Club Spotlight: Flying with a Wingnut to Ocracoke and Other Island Adventures

One of the best things about being a pilot is that you can hop in a plane and in an hour or two you can be transported to somewhere completely different, somewhere that you couldn’t get to easily.

Wingnuts Flying Club member Brent Sinnet didn’t have to think long about where he and his wife Amy wanted to go. “When I was working on my license, which was only two years ago, we knew we were going to come to Ocracoke,” he said. “It’s a super neat community, it’s very historic. It feels like you’re going back in time.”

If you’re not familiar with Ocracoke Island, it is one of the southern-most islands of the outer banks of North Carolina. Founded in the early 1700s, it became an important port of entry during the Revolutionary War and Civil War because larger ships could not navigate the Pamlico Sound to get to the mainland. As a hub for trade, it attracted pirates and may be best known as the location where Blackbeard was killed in 1718.

Today, there are three ferries that go there – one that comes up from Cedar Island to the south, one that comes from Swan Quarter to the northwest, and one from Cape Hatteras just to the north. Or you could fly to the airfield, W95, which is right on the beach and about a mile or so from town.

The Wingnuts Flying Club is based at Richmond Executive Chesterfield County Airport (KFCI) and Ocracoke is about an hour flight in the club’s Cirrus SR20. If you drove from the airport and took the Hatteras Ferry, the trip would take almost six hours.

Besides the Cirrus, the club’s fleet includes a Tecnam P2010 and a Cessna Columbia 350. There about 50 flying members, seven or eight Class A members who are working on their pilot’s certificate, and 10 social members.

Encouraging Trips

“Travel is heavily encouraged,” Brent said. “We’re an East Coast club and you’re looking for places on the coast to fly. If you’re not going out to the coast, you’re going to the mountains and Shenandoah Valley.”

At the club’s general membership meeting each month, they typically go over the status of the aircraft and have a safety presentation or a guest speaker, and then members often talk about where they have flown. Recent flights and destinations are also a common topic at the monthly cookouts held during the summer. It’s just part of the club culture.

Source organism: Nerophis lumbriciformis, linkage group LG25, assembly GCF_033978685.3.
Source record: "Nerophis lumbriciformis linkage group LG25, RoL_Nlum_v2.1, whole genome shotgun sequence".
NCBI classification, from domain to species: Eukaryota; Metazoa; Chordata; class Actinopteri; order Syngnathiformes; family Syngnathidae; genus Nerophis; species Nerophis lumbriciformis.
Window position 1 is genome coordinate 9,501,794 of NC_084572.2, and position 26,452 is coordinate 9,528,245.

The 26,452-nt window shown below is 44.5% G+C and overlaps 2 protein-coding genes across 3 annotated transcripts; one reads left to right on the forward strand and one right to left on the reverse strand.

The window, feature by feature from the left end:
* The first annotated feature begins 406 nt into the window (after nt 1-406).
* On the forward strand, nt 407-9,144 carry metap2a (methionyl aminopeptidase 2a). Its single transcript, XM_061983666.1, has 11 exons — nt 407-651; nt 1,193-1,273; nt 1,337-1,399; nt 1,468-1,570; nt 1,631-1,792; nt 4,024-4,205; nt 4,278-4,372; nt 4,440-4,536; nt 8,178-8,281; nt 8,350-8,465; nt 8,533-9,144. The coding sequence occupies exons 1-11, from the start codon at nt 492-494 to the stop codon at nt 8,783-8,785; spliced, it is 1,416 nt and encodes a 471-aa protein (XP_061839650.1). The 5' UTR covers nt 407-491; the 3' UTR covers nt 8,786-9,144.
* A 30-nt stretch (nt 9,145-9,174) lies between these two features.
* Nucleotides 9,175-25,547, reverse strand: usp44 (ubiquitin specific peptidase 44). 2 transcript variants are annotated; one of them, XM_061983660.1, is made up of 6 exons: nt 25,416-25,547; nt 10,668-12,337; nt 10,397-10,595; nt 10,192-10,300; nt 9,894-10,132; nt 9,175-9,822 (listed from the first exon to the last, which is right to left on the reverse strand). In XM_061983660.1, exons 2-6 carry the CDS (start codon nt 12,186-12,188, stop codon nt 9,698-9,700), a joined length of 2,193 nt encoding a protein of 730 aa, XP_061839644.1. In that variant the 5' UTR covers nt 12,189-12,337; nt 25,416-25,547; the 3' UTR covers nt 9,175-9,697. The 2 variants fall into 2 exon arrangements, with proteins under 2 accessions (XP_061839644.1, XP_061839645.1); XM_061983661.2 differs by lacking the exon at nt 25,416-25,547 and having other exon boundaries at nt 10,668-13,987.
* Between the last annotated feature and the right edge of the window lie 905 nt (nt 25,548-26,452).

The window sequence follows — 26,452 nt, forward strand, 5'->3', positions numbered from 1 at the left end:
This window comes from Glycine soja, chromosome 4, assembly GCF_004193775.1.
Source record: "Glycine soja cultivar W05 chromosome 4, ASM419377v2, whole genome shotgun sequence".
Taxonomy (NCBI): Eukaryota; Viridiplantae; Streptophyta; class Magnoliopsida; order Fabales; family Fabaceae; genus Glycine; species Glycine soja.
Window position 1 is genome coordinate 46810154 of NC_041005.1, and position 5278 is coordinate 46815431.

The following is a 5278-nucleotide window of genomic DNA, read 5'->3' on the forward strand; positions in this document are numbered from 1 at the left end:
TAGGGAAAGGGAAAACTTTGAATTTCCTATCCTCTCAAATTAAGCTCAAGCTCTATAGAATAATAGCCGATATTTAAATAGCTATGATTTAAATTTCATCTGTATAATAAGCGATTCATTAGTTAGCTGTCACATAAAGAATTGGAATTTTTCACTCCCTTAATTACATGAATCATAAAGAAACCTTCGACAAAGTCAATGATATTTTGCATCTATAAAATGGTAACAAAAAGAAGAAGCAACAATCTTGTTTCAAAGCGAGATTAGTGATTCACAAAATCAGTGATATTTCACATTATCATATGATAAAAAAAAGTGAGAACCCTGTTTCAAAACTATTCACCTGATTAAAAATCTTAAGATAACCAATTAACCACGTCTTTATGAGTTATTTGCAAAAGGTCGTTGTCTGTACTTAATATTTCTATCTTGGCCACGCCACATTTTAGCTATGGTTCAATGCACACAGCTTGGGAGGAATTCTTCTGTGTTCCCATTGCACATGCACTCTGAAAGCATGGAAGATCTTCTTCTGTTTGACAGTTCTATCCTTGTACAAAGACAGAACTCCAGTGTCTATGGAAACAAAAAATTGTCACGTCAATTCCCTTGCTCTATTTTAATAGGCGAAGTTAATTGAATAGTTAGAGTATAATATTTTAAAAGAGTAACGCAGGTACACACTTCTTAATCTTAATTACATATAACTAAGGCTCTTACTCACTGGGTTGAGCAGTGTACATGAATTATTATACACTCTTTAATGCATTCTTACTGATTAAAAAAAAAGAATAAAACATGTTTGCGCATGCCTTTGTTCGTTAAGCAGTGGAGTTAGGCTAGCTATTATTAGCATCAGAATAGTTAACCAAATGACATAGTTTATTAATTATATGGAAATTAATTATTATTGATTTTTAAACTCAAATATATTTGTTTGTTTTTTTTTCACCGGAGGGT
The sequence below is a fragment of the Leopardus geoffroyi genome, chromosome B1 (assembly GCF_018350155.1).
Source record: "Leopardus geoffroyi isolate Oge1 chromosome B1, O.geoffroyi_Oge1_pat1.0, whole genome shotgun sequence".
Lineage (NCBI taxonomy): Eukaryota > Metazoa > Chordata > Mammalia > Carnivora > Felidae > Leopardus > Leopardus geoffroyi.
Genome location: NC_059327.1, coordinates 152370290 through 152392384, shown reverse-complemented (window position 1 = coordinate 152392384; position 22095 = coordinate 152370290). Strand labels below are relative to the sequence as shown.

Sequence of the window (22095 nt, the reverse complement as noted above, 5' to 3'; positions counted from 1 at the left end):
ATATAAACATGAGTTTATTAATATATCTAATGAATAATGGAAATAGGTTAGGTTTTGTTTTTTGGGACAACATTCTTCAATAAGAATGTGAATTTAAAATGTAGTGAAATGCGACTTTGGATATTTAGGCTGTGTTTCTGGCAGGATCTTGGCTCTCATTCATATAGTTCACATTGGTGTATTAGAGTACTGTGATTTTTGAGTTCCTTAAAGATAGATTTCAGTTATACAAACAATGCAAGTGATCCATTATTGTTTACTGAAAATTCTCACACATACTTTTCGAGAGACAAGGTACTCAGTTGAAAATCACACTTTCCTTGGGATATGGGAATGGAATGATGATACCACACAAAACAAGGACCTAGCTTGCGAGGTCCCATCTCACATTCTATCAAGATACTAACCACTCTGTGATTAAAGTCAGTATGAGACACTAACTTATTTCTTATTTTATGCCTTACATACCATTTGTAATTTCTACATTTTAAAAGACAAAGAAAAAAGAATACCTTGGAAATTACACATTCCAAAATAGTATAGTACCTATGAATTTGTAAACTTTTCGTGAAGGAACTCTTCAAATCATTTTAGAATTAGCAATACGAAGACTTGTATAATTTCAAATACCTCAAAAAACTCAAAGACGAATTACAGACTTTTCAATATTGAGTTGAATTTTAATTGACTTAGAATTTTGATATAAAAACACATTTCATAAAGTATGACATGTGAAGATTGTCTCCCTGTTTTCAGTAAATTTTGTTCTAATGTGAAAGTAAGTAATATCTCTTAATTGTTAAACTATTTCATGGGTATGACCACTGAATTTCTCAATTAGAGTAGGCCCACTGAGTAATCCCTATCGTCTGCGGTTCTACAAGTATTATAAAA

Brent posted photos of his trip to Ocracoke, which the club shared on its Facebook page. “I had four or five people that saw it on the Wingnuts page who called and asked where we stayed and what restaurants we went to,” Brent said. “Whenever a pilot goes off and does something like that, there are two or three that follow up and say, ‘Hey tell me about it.’”

Members often fly to places like Tangier Island, which is in the Chesapeake Bay (see this month’s Event Spotlight), First Flight in North Carolina, or they make the Ocracoke run, which is very common amongst the club members, Brent said.

First Flight Airport (KFFI) in Kitty Hawk, North Carolina is where the Wright Brothers made their historic flight. It was Brent’s first cross country after getting his license. “It’s such an easy flight for people from Richmond,” he said. “It’s almost like a rite of passage if you’re on the East Coast. It just felt like something you had to do.”

Heading the other direction, Luray Caverns (KLUA) is a popular destination in the Shenandoah Valley. It is the largest cavern in the eastern United States and there is a quaint downtown to visit, along with a car and carriage museum, and hiking trails with stunning views. 

When flying to these small town airports, check to see if there is a courtesy car you can use or let the hotel or a local business know you are flying in. Often times they may send someone to pick you up.

“From what I understand, if you fly up there and you let Luray know that you’re coming, they’ll help get you there,” Brent said. “In Ocracoke, if you stay at a hotel around the Sliver Lake harbor, they’re happy to come get you.”